While searching through the Firehouse Forums section the other day I came across a question that was asking "after Fire Prevention Week activities, what's next?" There were several replies having to do with fire safety year round but one reply caught me by surprise. It stated "Year round Fire Prevention is great idea in theory, unfortunately most North American departments only do lip service to prevention and in particular Public Education". This got me thinking if this is true in a majority of departments or is this a minority opinion.
I hope it is only true in a minority of departments because there are a lot of things that can be done year round. I come from a small department, in a small town and we strive to do fire safety education year round. We don't have a huge budget for fire safety but we make do with what we have. To do fire safety education year round you don't necessarily need to be teaching children in a classroom setting. There are lots of other ways to get across the fire safety education message to all ages.
I know some of you are already thinking, "sure we would love to do fire safety year round but we don't have the funds." You may be right to some extent but there are ways around this as well. Right now, FEMA is taking applications for the 2003 Fire Prevention and Safety Grant. This can be applied for online up until Nov. 14, 2003 through the FEMA web page. There may be other grants out there for fire safety education as well.
There are also other ways to get funding for fire safety education. Perhaps you could make a partnership with a local business. Some national chains will help you out as well as those of you in small town USA could approach your local businesses. If you live in a small community with little to no businesses, then if you put the word out that you need help funding fire safety programs, many times your local citizens will help out with donations.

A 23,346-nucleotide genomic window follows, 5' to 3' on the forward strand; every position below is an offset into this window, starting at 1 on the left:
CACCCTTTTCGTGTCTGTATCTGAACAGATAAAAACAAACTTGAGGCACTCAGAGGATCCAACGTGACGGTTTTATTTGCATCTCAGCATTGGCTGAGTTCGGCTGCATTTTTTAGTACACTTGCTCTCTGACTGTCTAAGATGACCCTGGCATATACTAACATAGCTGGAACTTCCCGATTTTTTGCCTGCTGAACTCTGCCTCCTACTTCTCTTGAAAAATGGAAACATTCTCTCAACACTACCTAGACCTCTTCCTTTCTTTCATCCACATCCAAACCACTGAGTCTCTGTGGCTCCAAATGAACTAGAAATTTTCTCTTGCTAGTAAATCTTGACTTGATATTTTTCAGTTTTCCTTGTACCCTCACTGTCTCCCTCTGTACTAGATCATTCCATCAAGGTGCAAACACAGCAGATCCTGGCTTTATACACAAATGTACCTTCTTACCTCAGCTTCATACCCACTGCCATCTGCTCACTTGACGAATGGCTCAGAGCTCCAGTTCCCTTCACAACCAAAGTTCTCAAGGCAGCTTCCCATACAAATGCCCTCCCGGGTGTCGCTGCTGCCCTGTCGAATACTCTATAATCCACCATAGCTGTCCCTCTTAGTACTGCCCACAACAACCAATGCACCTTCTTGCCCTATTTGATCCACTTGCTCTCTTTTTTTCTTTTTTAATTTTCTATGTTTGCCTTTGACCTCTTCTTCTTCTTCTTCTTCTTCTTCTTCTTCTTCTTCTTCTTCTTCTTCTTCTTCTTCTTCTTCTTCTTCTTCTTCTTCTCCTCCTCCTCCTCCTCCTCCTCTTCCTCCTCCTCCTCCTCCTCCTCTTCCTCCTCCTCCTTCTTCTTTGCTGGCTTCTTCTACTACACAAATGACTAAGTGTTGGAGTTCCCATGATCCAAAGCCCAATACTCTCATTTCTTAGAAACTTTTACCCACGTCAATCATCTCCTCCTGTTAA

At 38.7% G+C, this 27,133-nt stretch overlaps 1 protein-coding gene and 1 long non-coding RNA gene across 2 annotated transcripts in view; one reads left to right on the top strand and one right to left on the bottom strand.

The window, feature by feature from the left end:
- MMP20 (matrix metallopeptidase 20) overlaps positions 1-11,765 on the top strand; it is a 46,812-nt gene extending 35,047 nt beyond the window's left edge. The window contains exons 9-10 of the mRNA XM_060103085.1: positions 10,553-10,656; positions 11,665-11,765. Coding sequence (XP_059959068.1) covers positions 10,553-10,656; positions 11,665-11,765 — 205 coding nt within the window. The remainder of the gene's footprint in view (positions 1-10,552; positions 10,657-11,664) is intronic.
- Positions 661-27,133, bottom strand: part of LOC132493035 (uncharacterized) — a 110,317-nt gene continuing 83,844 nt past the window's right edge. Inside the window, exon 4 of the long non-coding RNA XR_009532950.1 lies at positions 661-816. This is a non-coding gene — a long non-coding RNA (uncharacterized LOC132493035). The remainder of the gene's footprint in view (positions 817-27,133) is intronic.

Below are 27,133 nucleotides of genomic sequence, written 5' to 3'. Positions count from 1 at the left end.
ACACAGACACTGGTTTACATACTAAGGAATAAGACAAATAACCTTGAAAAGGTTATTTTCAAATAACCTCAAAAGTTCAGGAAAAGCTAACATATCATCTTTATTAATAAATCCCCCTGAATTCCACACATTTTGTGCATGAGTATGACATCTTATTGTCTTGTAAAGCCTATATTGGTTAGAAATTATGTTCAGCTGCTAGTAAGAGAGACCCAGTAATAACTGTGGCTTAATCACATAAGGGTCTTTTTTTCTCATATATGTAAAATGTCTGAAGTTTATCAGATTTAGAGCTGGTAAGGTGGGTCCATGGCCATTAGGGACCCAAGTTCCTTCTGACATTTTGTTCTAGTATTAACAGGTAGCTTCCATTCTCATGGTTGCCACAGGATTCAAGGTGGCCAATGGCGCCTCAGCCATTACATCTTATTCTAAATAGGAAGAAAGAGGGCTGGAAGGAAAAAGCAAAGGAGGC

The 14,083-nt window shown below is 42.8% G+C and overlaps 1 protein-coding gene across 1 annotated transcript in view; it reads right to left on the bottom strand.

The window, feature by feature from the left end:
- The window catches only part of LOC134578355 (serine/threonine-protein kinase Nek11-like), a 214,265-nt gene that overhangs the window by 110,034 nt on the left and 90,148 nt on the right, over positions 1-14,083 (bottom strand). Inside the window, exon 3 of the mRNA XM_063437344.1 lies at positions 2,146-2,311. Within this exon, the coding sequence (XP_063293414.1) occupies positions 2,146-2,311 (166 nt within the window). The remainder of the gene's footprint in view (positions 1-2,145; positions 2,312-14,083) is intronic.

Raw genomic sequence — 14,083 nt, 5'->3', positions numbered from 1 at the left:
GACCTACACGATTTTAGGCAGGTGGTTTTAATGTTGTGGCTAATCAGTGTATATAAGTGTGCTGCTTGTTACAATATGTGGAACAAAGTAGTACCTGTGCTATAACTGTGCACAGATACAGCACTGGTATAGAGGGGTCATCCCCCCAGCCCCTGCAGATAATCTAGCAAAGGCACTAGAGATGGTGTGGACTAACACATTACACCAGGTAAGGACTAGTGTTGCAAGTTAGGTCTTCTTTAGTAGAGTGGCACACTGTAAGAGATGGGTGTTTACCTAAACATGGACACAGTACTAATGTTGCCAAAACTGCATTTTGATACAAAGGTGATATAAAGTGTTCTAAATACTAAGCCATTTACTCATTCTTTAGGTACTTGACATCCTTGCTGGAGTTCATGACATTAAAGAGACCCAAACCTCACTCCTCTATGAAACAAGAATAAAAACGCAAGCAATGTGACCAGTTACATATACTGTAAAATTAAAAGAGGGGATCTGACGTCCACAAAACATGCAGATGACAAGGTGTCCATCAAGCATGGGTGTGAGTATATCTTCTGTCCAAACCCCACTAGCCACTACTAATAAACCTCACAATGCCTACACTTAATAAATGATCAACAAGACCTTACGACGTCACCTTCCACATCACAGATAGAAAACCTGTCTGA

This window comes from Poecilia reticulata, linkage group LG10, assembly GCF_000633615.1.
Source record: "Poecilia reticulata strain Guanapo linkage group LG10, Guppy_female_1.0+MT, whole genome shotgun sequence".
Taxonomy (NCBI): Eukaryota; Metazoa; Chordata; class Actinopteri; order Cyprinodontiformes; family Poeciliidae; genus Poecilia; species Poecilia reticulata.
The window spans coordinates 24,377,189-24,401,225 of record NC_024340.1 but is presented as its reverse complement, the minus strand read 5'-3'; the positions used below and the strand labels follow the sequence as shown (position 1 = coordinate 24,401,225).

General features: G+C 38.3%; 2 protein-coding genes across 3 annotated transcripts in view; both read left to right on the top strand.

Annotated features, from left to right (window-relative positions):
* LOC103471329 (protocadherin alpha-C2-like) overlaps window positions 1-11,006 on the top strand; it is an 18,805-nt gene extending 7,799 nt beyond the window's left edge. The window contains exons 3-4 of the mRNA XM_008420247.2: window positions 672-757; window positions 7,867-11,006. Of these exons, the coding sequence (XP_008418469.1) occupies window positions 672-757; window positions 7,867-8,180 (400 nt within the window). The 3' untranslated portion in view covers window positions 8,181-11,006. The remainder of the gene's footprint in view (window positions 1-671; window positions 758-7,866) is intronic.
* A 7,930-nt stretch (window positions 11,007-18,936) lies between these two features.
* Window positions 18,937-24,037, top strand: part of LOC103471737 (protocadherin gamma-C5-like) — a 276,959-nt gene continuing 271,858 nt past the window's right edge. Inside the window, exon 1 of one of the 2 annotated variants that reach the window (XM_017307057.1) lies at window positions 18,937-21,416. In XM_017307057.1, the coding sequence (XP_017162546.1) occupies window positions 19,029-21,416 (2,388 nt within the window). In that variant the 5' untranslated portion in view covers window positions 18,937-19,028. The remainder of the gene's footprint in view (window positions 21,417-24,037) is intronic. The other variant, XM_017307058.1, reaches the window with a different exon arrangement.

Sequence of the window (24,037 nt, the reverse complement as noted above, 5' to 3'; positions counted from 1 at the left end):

There are also different kinds of fundraisers that could be held. Things like car washes, spaghetti suppers, turkey raffles, etc. Perhaps your local union or fire association could help out with some funds. The list is as long as your imagination can take you.
Then there are the programs you can run. Do all programs cost money? No!! There are many things out there that can be done with little to no cost. Most schools send home a monthly newsletter to keep the parents informed as to what is happening in the school. Could you perhaps approach the school to see if you could put in a small section on fire safety tips?
If that were possible then maybe they would occasionally allow you to put in something more substantial on special occasions like fire prevention week or different holidays. Perhaps your town has a local newspaper. Can you develop a relationship with a local reporter or editor? If so perhaps they could put in occasional articles on fire safety that you can help them with. Or perhaps you could even write articles yourself. Many times local papers are looking for local angles.
Can you approach your civic organizations such as Lion's Club, Kiwanis Club, Rotary Club, etc? Many times they are looking for speakers to present information at their meetings. Can station tours be conducted year round? Can you reach out to the Boy Scouts, Girl Scouts, Brownies, YMCA, Boys Clubs, Girls Clubs, etc? They too usually would love to visit the fire station or have someone speak to them on fire safety at their meetings.
Another avenue to pursue is reaching out to your Council on Aging or Senior Center. There are many things that can be done with that age group. They too are usually looking for some one to speak to them. There are other things that can be done with them as well. Things like going out and checking their smoke detectors, replacing batteries or perhaps installing new detectors for them. If you do that could you use that opportunity to talk about escape plans, kitchen safety or any of the list of fire safety topics that are a concern to that group of citizens?